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Business leader urges black men to get checked for cancer

RAISING AWARENESSS: Tony Sealey

LEADING BIRMINGHAM businessman Tony Sealey has taken the brave step of talking publicly and openly about his experience of prostate cancer to encourage men of African Caribbean heritage to be more aware of the vital facts concerning the disease.

By being candid, the 55-year-old entrepreneur, who was awarded the OBE for his services to the business community in 2007, hopes to alleviate fears about the disease and explain the choices available.

His story starts 12 years ago when a chance reading of a magazine article while on a flight home from a conference in Chicago alerted Sealey to the fact that African Caribbean men face a greater risk from prostate cancer. That prompted him to ask his father if he’d ever been tested for the disease.

“Dad said no, but on the back of that conversation he had some assessments and found he had prostate cancer,” explains Sealey, who was born in Barbados.

“The disease was at a fairly early stage, but was diagnosed as being fairly aggressive and needed immediate treatment. Dad, who was 65 at the time, had brachytherapy, which involves the use of radioactive ‘seeds’ to deliver radiotherapy directly into the cancerous prostate gland.

“The procedure worked well and now ten years later he is really fit and well. My grandfather also had prostate cancer, and with the increased risk to African Caribbean men, it seemed it would be a case of ‘when’ I got the disease, rather than ‘if.’”

AMBASSADOR

Sealey subsequently became involved with the Prostate Cancer Charity as a trustee/ambassador, being keen to engage with African Caribbean men because he knew many would stay away from their doctor out of fear and embarrassment about having a prostate examination.

Sealey was having annual PSA tests, which stands for Prostate Specific Antigen, a simple blood test to reveal the amount of a protein which can be raised if the prostate is damaged or enlarged.

He missed his test in 2011, then a test in March 2012 revealed a raised PSA level, which his GP quickly alerted him to. He was referred to consultant urologist Alan Doherty at the Birmingham Prostate Clinic where further tests showed an 86 per cent likelihood of prostate cancer. A new type of biopsy revealed cancer on both sides of his prostate.

Sealey then had choices to make and was advised that surgery, rather than the less invasive brachytherapy was the better option for him, but the ultimate decision was his.

He went ahead with a radical prostatectomy (the removal of the whole prostate) in September at the BMI Priory Hospital in Edgbaston.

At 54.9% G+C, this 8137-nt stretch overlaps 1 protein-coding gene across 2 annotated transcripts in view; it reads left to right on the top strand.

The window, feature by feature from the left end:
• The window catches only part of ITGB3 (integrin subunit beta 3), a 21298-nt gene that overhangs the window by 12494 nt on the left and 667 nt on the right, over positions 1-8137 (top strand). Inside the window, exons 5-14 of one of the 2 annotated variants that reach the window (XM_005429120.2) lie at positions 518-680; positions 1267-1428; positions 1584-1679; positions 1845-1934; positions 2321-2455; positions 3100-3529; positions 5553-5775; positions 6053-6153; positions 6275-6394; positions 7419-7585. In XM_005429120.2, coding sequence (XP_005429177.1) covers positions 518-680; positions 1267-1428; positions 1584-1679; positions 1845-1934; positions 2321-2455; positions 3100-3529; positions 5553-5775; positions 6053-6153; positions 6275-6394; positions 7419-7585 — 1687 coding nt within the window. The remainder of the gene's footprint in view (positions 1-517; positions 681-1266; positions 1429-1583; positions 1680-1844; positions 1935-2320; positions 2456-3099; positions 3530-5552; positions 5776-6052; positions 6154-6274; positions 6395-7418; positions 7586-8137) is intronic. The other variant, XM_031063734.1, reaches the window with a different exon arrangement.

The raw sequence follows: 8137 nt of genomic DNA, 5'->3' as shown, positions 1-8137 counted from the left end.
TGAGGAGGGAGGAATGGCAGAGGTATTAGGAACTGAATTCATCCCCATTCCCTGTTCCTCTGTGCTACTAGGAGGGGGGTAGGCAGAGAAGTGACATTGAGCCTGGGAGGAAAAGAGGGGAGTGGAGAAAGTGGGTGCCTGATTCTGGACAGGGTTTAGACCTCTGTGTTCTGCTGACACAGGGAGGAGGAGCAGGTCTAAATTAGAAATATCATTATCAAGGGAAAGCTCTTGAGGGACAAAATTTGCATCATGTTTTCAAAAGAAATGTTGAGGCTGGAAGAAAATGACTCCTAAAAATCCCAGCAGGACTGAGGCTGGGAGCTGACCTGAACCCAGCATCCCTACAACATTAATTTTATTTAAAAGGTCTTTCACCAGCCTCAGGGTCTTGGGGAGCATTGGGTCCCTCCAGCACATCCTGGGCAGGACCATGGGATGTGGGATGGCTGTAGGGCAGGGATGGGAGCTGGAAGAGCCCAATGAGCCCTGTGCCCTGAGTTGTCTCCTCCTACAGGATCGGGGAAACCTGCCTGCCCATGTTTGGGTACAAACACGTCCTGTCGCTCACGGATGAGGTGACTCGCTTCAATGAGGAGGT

“I had no real problems with pain after surgery and was on my feet the next day,” says Sealey. “Incontinence is a real concern but I did my pelvic floor exercises religiously every day a month before my surgery to help support the bladder muscles. I’m pleased to say, right from the start, I’ve had no problem with leakage at all and was relieved to be told that no cancer cells have spread outside my prostate.

“At the age of 55, it’s important to know that the procedure you choose is not going to leave you with long term erectile dysfunction. Initial signs are that erectile recovery is good and will return in the months after surgery.

“The whole experience was challenging and it did knock me back, but I had tremendous support from my wife Audrey, family and friends both here and in Barbados.

“It made me reflect again on African Caribbean men. If you don’t see a doctor and have a PSA test – take that first small step – you may end up with an incurable disease and limited treatment options.

“The big barrier for African Caribbean men is having the prostate access via the rectal passage. This is a massive cause of embarrassment, reluctance and fear. In sharing my prostate cancer story my hope is that men in general, and African Caribbean men in particular, do not die of ignorance through not having the PSA and associated tests.”

Sealey’s surgeon Mr Doherty explained that many men have prostate cancer without any symptoms and unlike breast cancer it is not possible to see or feel any changes.
Some symptoms include more frequent urgency to empty the bladder or being unable to urinate properly.

“These symptoms can be due to prostate cancer, but they are more likely to be the result of prostate enlargement, which is not life threatening,” said Doherty.

“Anyone with these symptoms should see a doctor.

“The good news is that if your prostate cancer is caught early, before any cancer has spread to the prostate, cure rates are very high, at more than 95 per cent.”

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